MIT Professor Arrested and Charged with Grant Fraud
Defendant allegedly failed to disclose his work for the People’s Republic of China to U.S. Department of Energy
BOSTON – A professor and researcher at Massachusetts Institute of Technology (MIT) was charged and arrested today in connection with failing to disclose contracts, appointments and awards from various entities in the People’s Republic of China (PRC) to the U.S. Department of Energy.
Gang Chen, 56, was charged by criminal complaint with wire fraud, failing to file a foreign bank account report (FBAR) and making a false statement in a tax return. Chen will make an initial appearance today before Magistrate Judge Donald L. Cabell.
According to charging documents, Chen is a naturalized U.S. citizen who was born in China. He is a professor and researcher at MIT where he serves as Director of the MIT Pappalardo Micro/Nano Engineering Laboratory and Director of the Solid-State Solar Thermal Energy Conversion Center (S3TEC). Since approximately 2013, Chen’s research at MIT has been funded by more than $19 million in grants awarded by various U.S. federal agencies.
Since 2012, Chen has allegedly held various appointments with the PRC designed to promote the PRC’s technological and scientific development by providing advice and expertise – sometimes directly to PRC government officials – and often in exchange for financial compensation. This includes acting as an “overseas expert” for the PRC government at the request of the PRC Consulate Office in New York and serving as a member of at least two PRC Talent Programs. Since 2013, Chen allegedly received approximately $29 million of foreign funding, including $19 million from the PRC’s Southern University of Science and Technology (SUSTech).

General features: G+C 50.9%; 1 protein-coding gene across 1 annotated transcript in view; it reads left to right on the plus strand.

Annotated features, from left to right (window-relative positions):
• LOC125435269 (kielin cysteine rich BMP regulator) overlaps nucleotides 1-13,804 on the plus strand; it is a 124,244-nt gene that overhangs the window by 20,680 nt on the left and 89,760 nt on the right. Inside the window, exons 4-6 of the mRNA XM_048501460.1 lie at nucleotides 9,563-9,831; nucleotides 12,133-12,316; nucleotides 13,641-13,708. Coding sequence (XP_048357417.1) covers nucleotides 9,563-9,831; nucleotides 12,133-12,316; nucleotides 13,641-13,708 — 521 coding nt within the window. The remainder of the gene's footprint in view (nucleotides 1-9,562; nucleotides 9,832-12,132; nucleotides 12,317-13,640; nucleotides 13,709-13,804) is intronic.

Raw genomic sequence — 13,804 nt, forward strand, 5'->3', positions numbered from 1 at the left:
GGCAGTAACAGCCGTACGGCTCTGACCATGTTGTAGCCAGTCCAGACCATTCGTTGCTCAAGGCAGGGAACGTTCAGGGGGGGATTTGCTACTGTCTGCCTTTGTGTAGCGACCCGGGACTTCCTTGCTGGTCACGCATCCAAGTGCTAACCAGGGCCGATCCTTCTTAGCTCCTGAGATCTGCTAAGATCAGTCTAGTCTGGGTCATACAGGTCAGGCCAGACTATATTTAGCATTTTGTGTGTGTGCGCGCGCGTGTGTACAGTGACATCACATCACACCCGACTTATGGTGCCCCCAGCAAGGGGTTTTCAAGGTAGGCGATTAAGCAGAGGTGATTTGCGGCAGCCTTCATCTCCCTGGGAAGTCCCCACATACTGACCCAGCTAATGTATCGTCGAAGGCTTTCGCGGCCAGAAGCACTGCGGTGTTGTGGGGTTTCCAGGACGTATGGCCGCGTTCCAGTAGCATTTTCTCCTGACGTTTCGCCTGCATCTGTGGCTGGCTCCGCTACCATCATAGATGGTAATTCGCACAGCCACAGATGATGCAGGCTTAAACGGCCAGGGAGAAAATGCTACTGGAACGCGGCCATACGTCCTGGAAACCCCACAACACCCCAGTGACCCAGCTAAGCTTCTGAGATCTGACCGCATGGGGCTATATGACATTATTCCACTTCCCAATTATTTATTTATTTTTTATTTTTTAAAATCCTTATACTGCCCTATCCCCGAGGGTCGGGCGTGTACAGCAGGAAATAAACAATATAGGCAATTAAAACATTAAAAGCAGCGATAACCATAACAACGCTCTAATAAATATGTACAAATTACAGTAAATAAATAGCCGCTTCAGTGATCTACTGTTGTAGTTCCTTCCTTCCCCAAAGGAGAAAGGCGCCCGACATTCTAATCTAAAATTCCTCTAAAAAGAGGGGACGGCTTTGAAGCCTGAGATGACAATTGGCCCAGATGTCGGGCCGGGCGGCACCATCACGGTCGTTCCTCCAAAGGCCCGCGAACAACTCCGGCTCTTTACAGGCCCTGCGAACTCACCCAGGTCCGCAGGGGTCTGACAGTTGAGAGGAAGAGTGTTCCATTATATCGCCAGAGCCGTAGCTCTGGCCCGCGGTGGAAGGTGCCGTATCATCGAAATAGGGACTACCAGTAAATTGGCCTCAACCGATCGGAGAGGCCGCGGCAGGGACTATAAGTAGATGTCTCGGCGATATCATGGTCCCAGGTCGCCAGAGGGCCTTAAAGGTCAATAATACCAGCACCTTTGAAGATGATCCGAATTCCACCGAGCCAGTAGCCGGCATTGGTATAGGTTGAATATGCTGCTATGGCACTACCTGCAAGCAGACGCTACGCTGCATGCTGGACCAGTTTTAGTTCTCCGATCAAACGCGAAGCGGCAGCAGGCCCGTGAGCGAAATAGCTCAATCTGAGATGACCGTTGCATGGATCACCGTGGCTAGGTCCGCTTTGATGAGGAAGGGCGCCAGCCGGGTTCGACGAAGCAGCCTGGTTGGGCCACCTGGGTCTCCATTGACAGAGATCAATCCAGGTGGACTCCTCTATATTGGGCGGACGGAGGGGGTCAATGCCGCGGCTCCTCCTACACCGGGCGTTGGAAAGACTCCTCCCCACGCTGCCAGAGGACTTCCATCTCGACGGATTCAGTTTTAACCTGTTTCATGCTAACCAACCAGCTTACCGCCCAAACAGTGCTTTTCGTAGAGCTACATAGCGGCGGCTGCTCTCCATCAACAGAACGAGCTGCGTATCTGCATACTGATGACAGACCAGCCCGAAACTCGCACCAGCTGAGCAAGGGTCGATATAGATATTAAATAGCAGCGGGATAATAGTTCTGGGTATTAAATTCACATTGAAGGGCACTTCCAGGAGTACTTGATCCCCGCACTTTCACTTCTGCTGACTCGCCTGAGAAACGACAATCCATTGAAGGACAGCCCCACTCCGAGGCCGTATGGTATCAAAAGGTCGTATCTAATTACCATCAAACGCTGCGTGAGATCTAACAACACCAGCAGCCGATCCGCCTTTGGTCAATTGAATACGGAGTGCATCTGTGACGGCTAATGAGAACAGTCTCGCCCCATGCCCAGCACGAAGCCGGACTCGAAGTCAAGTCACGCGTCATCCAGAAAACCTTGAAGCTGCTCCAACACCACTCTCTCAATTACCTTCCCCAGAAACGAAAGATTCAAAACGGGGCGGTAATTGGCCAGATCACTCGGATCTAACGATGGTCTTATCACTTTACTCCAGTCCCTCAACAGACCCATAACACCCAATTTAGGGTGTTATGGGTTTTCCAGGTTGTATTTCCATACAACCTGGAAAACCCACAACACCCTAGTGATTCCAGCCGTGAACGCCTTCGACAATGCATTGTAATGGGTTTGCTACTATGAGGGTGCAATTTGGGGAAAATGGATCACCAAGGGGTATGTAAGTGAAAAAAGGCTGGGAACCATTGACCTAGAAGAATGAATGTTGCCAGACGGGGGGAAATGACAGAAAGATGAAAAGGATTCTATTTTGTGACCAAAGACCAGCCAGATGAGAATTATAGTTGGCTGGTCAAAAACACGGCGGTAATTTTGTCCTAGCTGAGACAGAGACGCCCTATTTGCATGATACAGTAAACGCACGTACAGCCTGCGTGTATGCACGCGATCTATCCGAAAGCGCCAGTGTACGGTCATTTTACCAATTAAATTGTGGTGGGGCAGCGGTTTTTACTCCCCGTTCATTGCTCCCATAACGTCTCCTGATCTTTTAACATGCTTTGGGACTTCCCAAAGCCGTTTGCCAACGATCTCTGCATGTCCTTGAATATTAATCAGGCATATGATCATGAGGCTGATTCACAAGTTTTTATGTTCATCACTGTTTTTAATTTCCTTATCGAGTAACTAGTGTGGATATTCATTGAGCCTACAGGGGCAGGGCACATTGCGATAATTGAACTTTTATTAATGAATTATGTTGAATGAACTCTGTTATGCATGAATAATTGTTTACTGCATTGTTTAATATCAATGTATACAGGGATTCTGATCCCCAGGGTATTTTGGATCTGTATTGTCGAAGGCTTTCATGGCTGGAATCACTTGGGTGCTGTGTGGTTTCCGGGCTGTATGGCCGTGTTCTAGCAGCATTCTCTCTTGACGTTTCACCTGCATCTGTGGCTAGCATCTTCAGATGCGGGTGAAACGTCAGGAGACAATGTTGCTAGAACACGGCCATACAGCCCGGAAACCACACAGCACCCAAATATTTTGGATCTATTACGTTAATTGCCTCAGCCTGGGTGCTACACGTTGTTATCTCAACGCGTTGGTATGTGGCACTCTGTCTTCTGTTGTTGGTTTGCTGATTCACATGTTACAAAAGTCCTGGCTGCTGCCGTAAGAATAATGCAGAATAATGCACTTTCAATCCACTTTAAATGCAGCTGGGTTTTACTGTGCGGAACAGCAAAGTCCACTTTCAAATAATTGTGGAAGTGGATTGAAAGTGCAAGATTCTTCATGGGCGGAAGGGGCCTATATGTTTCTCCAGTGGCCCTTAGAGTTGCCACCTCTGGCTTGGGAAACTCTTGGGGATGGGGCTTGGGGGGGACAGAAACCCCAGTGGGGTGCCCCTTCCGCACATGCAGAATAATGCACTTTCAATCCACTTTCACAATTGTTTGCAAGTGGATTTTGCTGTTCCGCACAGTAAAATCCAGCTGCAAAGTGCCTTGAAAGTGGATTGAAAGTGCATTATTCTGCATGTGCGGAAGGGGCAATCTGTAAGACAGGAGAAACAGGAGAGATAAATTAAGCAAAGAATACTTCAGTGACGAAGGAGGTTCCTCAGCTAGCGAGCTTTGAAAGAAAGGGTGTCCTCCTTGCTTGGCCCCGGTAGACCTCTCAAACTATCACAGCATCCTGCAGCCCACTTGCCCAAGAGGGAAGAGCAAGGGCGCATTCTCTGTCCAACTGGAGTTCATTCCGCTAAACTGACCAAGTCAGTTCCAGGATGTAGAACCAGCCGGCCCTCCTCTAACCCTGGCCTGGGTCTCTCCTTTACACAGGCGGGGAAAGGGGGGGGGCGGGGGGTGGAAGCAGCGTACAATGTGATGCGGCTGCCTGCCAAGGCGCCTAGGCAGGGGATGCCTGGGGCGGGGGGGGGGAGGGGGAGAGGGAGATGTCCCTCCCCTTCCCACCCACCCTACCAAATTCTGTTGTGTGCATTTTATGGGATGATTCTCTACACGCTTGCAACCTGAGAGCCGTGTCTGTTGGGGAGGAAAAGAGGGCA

It is further alleged that Chen’s efforts to promote the PRC’s scientific and economic development were partially detailed in a February 2016 email that Chen sent himself using his MIT e-mail account. The email read:
1. promote chinese collaboration
2. China places innovation (scientific) as key and core not fashion [sic], but because
we must do it, from historic trend as well from our stage
3. our economy is no. 2, but from technology (structure of economy) and human
resources, we are far from no. 2
4. we are paying big price in environment, not sustainable, as well as from labor cost
5. environment protection and development in same place, environment even higher, clean energy if higher cost, reduce steel, cement. We must count on technology, cannot grow as past
6. communist 18th convention, scientific innovation placed at core. We realize not just independent innovation; but also internationalize to plan for and facilitate. Closed door innovation does not work; innovation as driving force
From at least 2017 to 2019 when Chen was serving in several advisory roles for the PRC and PRC entities, Chen applied for and obtained a U.S. Department of Energy (DOE) grant in order to fund a portion of his research at MIT. In doing so, it is alleged that Chen failed to disclose information about his ongoing affiliations with the PRC as required by DOE.
Chen also allegedly failed to disclose to the IRS in his 2018 tax return that he maintained a bank account in the PRC with more than $10,000 in 2018.